music / ‘Wings of the Morning’, Michael Dooley, North Belconnen Uniting Church, Melba. November 18. Reviewed by ROB KENNEDY.
Well, adventurous and interesting except for the opening piece, Mozart’s rather pedestrian “Kegelstatt Trio”, K. 498. Pianist Anna Rutkowska-Schock, violist Michelle Urquhart and clarinettist Andrew Kennedy played it with finely balanced tones and seamless interactions, but the piece sat awkwardly beside the rest of the innovative program, which featured works by young Australian composers, including two world premieres.
And, so, flautist Ewa Kowalski, and percussionist Timothy Brigden, with guest soprano Suzannah Lawergren joined the trio.
The first of the premieres was “Stained Red Heart”, a song cycle for soprano and chamber ensemble, by Brisbane-born Amber Evans, with lyrics taken from literary sources. It’s in four movements, evoking indigenous experiences, such as “The Stolen Generation” in the third movement, in which we hear an excerpt from Keven Rudd’s “Sorry” speech in parliament. Some of the lyrics are in the traditional language of the Warlpiri people, hailing from north-west of Alice Springs.
This is a work of great emotion, expansive lands, distant desert mirages. There is driving rhythm, tainted with a sense of anguish and hopelessness. It is a very sad piece, but beautifully contrived and played. The hushed audience hung on every nuance.
Melbourne-born composer, Harry Sdraulig – all of 25 years of age – wrote his “Sonata for Flute and Piano” four years ago, for his then flautist partner, and now wife, Kim Falconer. It, too, starts with a prelude of melodic mysteries, leading into a scampering second movement that sounds like bumblebees hard at work. The third is a reflective romanza, recalling the style of a Chopin nocturne, back to a showy, virtuosic scat-like style in the concluding movement.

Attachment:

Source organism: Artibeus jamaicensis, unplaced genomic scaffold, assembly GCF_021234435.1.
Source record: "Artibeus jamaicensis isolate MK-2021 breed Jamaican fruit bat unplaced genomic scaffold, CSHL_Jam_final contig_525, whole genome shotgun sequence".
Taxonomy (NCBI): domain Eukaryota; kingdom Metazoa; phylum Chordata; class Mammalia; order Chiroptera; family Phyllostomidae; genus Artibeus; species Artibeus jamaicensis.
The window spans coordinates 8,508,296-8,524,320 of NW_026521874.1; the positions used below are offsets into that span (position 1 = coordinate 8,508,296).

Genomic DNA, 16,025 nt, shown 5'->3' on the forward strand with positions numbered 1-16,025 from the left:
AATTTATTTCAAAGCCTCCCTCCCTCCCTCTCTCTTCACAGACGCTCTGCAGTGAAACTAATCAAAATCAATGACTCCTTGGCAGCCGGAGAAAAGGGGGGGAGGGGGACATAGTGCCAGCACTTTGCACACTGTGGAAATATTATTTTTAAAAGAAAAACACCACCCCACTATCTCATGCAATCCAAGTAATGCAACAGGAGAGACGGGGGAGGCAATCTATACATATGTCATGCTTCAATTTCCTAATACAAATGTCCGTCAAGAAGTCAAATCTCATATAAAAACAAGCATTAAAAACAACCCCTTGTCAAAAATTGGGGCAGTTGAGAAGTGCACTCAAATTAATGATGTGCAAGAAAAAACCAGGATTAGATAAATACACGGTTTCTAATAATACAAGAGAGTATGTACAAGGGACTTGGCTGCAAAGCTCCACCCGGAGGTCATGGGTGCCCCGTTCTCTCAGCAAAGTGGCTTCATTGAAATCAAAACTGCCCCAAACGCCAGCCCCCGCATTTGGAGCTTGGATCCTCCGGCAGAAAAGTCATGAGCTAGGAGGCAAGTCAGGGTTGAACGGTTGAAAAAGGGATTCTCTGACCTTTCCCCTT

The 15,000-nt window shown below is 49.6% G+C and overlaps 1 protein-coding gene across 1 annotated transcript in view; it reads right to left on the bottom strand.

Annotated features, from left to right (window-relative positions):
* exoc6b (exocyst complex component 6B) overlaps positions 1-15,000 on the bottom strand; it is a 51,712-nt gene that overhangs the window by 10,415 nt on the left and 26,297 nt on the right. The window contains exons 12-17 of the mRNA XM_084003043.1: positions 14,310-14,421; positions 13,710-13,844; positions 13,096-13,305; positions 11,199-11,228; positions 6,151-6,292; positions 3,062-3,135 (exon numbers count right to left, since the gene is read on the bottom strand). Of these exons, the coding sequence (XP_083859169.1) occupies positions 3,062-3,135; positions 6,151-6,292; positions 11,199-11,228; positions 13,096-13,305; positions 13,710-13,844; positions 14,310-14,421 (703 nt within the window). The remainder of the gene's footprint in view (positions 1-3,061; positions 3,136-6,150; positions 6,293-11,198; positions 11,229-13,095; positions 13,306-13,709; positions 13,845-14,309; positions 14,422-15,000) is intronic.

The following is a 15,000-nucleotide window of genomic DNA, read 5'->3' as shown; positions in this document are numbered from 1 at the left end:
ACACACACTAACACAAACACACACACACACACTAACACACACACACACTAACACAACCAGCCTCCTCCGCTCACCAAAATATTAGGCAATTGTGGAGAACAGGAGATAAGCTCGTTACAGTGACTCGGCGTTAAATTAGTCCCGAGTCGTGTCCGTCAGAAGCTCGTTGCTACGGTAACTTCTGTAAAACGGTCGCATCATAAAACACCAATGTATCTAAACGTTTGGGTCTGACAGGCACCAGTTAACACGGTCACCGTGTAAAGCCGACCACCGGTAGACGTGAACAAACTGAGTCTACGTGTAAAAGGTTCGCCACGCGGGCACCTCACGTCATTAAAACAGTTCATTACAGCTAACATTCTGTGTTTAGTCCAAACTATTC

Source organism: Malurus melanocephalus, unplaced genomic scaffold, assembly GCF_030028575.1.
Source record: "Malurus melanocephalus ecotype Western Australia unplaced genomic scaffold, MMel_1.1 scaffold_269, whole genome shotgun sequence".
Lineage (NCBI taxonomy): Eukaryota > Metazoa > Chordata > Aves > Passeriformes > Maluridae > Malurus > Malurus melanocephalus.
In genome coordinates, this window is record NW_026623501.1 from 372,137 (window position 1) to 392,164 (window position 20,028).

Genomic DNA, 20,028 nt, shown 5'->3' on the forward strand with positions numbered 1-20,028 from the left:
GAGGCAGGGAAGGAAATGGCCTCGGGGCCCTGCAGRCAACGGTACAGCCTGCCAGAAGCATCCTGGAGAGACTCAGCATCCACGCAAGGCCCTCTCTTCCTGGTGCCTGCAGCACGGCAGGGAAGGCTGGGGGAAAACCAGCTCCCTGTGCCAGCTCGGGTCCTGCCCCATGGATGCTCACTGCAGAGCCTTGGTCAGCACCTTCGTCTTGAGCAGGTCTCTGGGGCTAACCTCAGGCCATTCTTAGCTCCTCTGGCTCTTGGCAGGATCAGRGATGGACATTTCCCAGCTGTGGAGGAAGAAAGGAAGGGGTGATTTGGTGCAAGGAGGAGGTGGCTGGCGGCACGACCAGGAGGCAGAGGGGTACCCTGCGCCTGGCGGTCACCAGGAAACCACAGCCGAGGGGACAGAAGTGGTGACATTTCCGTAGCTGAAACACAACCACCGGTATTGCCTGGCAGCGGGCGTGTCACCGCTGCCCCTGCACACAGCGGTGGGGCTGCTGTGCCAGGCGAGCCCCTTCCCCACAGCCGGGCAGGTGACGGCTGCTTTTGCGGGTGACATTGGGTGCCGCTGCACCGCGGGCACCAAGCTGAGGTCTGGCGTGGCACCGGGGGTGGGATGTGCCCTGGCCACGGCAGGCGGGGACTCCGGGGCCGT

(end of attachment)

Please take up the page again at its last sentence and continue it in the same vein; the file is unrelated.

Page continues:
With the composer in the audience, Rutkowska-Schock and Kowalski gave the Sonata their all, rising confidently to the challenge of the work’s many contrasts and complexities and delivering a performance of great style and skill.
A long passage for solo viola introduced “Finally, After All This” by Brisbane composer, Richard Grantham. It’s another very interesting work, with the five movements named for the poems that carry the lyrics for each song. And, together, the titles themselves make a poem. There are reflections on giving eulogies, being unable to say the desired things to someone, finding the reasons why, talking to the dead as if they yet were alive, and finally realising too much has been said already.
Once again the Hourglass Ensemble held their audience spellbound in mystery and improvised sounds, filling the room with orchestrations that weave in, out and through the group, underscored by Lawergren’s crystal-clear voice and remarkable range.
Another world premiere closed the program – and the audience would hear it even before the Australian composer, Margaret Tesch-Muller. As well as evoking the sounds of whales, dolphins and birds, this piece connects the modern-day occupants of this vast island we call Australia to its previous occupants, stretching back tens of thousands of years.
And evocative it is, with the Hourglass Ensemble bringing it to vivid life and colour. Especially noteworthy was the way Lawergren’s voice and Kowalski’s flute exchanged places without the audience even realising.
With this recital the Hourglass Ensemble surely must have claimed a place in Canberra’s music scene and is deserving of a solid following.